We then performed a round of phage evolution using our three chemostat system on the original Escherichia coli strain and the Res1 strain (that was not lysed by the original phage even after 8 hours). We purified phage from the phage-evolving chemostat and tested the phage on our original strain as well as on all the resistant ones. Our new phage sample lysed all strains within 1.5 hours after induction, giving us the proof of concept that we were aiming for. That is, we first evolved bacteria that were resistant to our original phage strain and then we managed to evolve a new strain of phage that could lyse the resistant bacteria!

Three strains of phage-resistant E.coli challenged with phage evolved in chemostat.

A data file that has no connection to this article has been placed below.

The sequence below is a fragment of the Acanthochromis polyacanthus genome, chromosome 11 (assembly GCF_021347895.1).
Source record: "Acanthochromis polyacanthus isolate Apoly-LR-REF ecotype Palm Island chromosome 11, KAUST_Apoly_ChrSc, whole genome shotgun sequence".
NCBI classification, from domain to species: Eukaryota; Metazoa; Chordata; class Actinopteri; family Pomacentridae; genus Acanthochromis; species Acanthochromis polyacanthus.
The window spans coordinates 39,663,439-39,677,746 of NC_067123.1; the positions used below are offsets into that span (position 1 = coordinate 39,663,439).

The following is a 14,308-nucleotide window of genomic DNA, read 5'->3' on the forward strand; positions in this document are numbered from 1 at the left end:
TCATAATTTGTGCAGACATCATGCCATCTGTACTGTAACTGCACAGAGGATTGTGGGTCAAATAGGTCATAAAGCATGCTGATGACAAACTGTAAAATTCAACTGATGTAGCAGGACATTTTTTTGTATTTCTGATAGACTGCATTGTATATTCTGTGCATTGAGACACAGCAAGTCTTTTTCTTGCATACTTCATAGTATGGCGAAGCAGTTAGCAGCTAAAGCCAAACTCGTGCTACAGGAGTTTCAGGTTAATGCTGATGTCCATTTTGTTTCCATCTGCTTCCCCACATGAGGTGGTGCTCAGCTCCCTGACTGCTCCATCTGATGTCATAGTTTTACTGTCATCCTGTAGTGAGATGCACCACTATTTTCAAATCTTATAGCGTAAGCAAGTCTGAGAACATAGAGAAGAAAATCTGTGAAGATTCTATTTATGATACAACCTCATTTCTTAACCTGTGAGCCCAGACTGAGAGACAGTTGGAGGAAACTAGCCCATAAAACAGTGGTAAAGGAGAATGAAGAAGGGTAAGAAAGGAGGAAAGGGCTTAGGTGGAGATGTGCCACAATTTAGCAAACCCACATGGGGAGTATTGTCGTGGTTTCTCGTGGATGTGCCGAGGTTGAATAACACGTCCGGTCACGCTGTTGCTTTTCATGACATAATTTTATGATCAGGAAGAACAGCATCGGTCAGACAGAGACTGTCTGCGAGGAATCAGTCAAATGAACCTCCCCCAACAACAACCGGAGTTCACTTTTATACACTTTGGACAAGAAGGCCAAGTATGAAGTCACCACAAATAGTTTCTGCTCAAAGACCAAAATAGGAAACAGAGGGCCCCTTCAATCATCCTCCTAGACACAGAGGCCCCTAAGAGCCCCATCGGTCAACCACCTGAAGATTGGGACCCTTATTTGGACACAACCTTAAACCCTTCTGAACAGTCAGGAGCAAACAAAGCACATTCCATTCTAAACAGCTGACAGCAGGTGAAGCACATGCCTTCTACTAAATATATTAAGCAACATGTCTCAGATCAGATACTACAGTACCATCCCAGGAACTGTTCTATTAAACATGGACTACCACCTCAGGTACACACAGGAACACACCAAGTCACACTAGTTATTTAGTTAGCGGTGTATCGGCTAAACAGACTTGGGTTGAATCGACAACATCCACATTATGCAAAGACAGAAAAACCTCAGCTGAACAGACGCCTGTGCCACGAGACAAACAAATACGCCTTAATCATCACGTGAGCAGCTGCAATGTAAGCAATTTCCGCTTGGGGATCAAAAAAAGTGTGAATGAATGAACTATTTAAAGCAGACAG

Biobrick characterization

The MP6 mutator (original) biobrick was derived from the MP6 original plasmid, and it is an arabinose inducible and glucose repressible plasmid that codes for 6 mutagesis related genes (see MP6 Part site for details).

To test its mutagenic activity after inducer and repressor addition, we used a reversion assay based on the plasmid pLA230 (from Addgene). The pLA230 plasmid contains a non-functional Ampicillin resistance gene. The inactivity of the gene is due to a point mutation, and a reversion of this mutation will lead to Ampicillin resistance in a cell containing the plasmid.

In order to characterize the mutation rate of the MP6 biobrick, it was transformed together with pLA230 into E.coli DH5α. The doubly transformed cells were grown with either glucose or arabinose (see protocol) and incubated in 37ºC overnight. The cells were then plated on agar containing Ampicillin. The number of colonies formed was an indication of the mutation activity of MP6, as only bacteria containing pLA230 where the point mutation was reverted would survive on the Amp containing agar plates.

Reversion frequency of MP6 biobrick induced with arabinose or repressed with glucose.